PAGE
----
PULLMAN, Wash. – The Washington State Academy of Sciences (WSAS), established by the state legislature as an important technical resource for policymakers, recently added two Washington State University researchers to its ranks.
Chen-Ching Liu, Boeing distinguished professor in the School of Electrical Engineering and Computer Science, was elected to the general membership. Sue Clark, Regent’s professor in the Department of Chemistry, was elected to the WSAS Board of Directors.
Liu is an international leader in smart grid research and a pioneer in development of decision support systems for power system restoration following major outages.
August 4, 2014
By Alyssa Patrick
Saturday, July 26, 2014
By Shanon Quinn, Moscow Pullman Daily News
Inky darkness spreads across the sky in early evening, sheets of rain beat staccato against the roof, thunder shakes the house's very foundation and then the lights go out, the heater shuts down and the half-cooked evening meal cools in the oven.
When power returns as quickly as it was extinguished, you may want to thank Chen-Ching Liu.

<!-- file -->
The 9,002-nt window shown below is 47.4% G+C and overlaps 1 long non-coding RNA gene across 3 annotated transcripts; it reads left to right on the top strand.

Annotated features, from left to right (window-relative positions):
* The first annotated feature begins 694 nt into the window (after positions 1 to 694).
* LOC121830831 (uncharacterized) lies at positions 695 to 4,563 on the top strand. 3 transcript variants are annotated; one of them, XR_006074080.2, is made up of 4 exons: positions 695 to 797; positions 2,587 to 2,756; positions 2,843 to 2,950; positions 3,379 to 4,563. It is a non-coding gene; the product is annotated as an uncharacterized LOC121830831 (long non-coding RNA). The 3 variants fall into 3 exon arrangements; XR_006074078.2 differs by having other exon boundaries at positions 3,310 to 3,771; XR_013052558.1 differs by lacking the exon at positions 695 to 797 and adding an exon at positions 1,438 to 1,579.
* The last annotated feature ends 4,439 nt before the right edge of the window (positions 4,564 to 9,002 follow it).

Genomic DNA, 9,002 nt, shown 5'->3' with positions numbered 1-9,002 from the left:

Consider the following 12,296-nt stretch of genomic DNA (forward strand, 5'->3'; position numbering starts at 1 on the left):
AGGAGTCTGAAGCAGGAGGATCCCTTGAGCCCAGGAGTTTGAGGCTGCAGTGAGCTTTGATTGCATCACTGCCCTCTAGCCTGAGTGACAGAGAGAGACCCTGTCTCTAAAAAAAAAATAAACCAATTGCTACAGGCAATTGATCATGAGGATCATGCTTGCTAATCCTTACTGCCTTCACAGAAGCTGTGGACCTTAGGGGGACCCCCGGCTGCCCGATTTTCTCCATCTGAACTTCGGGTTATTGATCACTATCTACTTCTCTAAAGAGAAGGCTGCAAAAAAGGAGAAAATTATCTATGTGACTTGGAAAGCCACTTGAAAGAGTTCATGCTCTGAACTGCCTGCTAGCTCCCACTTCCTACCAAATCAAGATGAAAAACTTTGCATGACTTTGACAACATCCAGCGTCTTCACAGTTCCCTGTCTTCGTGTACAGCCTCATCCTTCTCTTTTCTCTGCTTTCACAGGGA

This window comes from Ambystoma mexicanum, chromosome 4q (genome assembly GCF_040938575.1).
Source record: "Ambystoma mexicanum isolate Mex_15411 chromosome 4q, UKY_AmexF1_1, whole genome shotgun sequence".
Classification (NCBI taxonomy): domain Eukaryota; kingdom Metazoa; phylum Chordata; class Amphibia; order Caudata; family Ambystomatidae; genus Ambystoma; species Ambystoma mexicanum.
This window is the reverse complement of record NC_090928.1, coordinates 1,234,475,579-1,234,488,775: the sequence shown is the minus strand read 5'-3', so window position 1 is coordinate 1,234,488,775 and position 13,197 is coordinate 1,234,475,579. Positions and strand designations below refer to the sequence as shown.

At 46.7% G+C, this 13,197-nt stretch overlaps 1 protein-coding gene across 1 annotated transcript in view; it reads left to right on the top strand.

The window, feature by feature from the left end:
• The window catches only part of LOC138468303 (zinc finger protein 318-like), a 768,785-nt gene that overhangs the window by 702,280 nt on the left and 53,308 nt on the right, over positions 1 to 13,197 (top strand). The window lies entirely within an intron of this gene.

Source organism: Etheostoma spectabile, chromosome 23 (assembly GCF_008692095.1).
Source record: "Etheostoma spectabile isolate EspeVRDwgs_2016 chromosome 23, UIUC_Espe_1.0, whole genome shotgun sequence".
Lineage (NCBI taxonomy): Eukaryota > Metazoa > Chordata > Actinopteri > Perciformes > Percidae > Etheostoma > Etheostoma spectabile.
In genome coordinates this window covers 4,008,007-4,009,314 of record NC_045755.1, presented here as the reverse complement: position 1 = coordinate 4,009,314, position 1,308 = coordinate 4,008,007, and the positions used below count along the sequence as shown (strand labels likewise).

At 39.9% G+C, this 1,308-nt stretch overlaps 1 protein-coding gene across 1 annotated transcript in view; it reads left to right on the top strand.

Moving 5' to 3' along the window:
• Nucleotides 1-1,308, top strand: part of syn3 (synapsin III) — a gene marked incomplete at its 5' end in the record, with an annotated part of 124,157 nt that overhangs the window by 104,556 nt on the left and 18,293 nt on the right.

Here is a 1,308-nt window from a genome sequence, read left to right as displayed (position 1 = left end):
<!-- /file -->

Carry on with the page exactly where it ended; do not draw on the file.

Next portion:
A simulation in Chen-Ching Liu’s laboratory shows a map of the power grid in Florida.
Photograph by Geoff Crimmins/Daily News
By Jared Brickman, Edward R. Murrow College of Communication
PULLMAN, Wash. — Behind the quiet whir of our computers and beneath the flashing screens of our cell phones lies hardware soaking up power and giving off heat. That can be a major problem – one to the tune of 100 billion kilowatt hours of energy used each year, according to the Environmental Protection Agency (EPA).
Ten undergraduates from around the country, including four from Washington State University, are working on projects this summer with WSU faculty and graduate students in Pullman to tackle the issue of power efficiency in computing through a National Science Foundation (NSF) sponsored Research Experience for Undergraduates (REU).